Well, like you were just talking earlier about having to find ways to make the criticism -- even internally -- appropriate, I went to film school, and whenever we criticized something, we had to say something we liked first.
AE: We call that feedback sandwich.
Exactly. Sometimes it can sound completely disingenuous, but sometimes it actually can work.
AE: I found that when I was trying to learn to do feedback sandwiches, trying to find the good thing and see past your current hate is actually a good discipline.
Because you're like, "Actually, I'm going to have to find what it is that I actually like about this in order to criticize it." That was cool... but there's no critical language for games.
It's kind of like we're in this really horrible no man's land between... There's no critical language, which means criticism is a score that's low or high, it's very fanboy. It's not even the fault necessarily of the journalists; it's just the whole setup is very kind of simplistic.
On the other extreme, you've got the developers failing in the sense that they're so scared to promise anything. They're so scared to actually say something interesting -- you know, the PR backlash and the fanboy backlash.
You're in this bizarre situation where no one is saying anything interesting. The developers are spinning like hell, and the journalists are sort of only really able to write puff pieces or rants.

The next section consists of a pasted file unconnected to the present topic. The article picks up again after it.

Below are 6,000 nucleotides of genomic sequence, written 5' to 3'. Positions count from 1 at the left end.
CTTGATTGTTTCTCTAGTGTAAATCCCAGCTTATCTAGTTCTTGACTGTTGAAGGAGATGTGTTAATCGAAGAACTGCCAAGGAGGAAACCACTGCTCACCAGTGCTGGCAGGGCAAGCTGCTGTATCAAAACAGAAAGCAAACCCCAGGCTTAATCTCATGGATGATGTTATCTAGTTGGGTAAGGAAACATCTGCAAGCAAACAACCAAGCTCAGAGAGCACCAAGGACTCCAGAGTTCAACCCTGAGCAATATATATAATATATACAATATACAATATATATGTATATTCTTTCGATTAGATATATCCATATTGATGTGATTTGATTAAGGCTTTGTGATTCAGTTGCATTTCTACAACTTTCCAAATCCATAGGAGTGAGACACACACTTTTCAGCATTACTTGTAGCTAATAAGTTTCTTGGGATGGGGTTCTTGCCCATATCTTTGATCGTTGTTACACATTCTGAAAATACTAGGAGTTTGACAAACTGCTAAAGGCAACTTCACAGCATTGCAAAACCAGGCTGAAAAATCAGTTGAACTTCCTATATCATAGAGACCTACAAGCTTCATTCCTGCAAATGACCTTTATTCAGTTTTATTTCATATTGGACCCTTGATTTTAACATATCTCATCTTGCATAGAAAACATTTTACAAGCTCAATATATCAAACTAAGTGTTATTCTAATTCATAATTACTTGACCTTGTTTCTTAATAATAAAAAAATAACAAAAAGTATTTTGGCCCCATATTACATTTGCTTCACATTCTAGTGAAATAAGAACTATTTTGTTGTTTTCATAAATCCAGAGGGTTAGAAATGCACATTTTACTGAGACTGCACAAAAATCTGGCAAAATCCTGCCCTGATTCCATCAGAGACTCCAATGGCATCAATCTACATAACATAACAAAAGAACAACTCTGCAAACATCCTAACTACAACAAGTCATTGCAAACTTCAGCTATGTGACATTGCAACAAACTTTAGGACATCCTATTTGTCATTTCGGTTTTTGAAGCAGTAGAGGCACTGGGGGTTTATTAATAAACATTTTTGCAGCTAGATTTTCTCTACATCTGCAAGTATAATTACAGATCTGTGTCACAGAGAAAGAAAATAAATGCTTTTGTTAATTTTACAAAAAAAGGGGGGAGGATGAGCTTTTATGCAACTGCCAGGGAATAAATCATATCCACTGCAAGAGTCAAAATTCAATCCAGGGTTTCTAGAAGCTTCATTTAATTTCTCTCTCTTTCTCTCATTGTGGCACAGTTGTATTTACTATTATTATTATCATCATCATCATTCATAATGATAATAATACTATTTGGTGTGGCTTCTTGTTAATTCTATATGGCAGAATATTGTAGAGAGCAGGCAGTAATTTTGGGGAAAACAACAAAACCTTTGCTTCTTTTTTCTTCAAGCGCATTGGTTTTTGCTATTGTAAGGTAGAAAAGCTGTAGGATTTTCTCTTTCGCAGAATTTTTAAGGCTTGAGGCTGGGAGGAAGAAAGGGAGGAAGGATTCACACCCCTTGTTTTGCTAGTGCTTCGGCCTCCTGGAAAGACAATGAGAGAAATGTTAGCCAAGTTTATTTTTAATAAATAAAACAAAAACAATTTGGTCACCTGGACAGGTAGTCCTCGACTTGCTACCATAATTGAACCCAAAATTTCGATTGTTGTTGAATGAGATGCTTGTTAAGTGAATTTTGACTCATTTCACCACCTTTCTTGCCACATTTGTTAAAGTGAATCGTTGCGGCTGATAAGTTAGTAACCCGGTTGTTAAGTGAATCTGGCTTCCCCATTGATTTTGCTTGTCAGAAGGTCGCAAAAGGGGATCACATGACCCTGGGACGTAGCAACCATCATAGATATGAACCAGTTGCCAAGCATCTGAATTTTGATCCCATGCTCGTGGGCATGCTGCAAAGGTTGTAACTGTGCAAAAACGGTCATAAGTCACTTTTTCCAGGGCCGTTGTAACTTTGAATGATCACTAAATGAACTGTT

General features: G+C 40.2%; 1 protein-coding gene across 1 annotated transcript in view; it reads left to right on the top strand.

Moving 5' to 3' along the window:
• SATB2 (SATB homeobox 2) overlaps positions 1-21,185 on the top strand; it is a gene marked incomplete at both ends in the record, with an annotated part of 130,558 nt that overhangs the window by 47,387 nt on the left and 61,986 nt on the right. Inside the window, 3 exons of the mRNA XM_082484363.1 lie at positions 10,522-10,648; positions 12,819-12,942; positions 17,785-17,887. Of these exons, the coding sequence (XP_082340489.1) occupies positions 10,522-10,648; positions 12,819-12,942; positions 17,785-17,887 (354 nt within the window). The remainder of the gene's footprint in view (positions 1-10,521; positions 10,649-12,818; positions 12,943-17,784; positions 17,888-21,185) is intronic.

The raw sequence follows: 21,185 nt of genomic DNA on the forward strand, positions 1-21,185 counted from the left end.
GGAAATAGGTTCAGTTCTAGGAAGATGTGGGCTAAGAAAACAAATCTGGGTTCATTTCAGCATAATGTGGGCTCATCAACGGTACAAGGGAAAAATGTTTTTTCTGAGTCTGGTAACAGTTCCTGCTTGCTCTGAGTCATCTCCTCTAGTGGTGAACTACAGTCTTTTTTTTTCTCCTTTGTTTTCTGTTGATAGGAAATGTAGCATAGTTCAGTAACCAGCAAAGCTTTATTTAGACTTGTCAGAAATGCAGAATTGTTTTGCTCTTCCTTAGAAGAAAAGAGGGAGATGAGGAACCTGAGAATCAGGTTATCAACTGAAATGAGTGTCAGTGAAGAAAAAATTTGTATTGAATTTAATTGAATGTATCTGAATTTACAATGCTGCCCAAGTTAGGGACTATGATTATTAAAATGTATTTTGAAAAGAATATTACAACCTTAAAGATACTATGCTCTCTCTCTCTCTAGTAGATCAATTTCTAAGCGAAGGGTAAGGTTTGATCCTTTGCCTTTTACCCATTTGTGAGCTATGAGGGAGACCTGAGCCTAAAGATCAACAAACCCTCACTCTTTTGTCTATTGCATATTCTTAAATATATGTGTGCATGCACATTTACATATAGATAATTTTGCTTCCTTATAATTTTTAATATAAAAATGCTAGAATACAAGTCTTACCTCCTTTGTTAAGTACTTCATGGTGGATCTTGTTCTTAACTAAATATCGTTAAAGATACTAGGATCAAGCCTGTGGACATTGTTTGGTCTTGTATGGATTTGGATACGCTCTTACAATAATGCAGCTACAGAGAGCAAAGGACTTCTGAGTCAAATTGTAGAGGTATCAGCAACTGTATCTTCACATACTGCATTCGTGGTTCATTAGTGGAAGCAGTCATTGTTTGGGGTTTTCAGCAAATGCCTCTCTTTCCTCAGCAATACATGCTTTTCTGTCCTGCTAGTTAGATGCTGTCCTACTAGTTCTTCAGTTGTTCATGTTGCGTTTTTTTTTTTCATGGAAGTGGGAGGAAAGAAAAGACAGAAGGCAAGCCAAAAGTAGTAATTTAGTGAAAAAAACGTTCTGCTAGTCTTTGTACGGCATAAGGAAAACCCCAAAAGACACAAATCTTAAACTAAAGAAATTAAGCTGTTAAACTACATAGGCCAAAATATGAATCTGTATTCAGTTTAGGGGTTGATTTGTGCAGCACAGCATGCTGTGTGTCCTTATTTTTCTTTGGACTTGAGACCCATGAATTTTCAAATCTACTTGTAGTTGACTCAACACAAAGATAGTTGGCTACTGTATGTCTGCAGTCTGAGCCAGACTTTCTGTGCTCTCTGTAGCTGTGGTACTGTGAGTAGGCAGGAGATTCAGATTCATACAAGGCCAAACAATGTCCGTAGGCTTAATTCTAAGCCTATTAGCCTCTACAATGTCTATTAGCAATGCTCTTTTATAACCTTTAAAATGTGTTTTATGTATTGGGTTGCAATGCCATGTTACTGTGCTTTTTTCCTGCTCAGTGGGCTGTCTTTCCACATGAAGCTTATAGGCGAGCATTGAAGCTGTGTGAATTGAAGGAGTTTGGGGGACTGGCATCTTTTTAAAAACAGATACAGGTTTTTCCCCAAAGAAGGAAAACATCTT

I think people really need to just try to be true to what they actually think, and if they say something that is controversial and upsetting, be like, "Well, that's what I meant."
AE: Exactly. I want the developers to kick back in that way. I was trying to think of ways, and I haven't worked this out yet, of explaining the game development process to an interested fan. I'm not talking about your casual person who just picks up a game and plays it. I'm talking about the person who goes and seeks out the website for the developer.
They're not necessarily technical, they don't know anything about game development, but I think that if they could understand the processes, then at that point, I can come out and say, "We're working on X," and it won't be perceived as a promise. I can say, "I'm working on X, and it's at this stage of the kind of mental process. You know, we're just sketching right now."
People understand that. You can have the idea of a pilot, and people can understand certain concepts at a very simplistic level. They know that this is a bit of a working out process. Or, you know, you go and watch the behind the scenes, and there's a certain format that you see and a certain process that makes sense.
It is quite amazing that you actually wound up getting funding to do a game, given the sort of process you took. If people didn't know that you were capable of anything, it would just be like, "Here are a bunch of guys kind of screaming ideas at me, and I can kind of get this anywhere."
AE: It was a risk that Phil [Harrison] took. Someone asked me a question just after the talk that I thought was really pertinent, and I didn't really express it. He said, "Sir, how did you geta deal? How did you structure a deal that is so open-ended? Was there a dollar amount on it and stuff?"
Actually, there wasn't a ceiling in the sense that we weren't worrying about budget. We had a really traditionalist structured setup. It's like milestones every six weeks; we set our goals for how long it was gonna take.
The weird thing is that we had this super hand-wavey approach creatively, and then this like super traditional structure which we were working with, a delivery structure to Sony.
That was actually really awesome because it kept me reined in a little bit. It's like "Oh, I've got to master, and I've actually got to do something. I'm not going to fake it, I'm actually going to try to do something good, but I do have to deliver. I have to deliver this month. I have to have that discipline."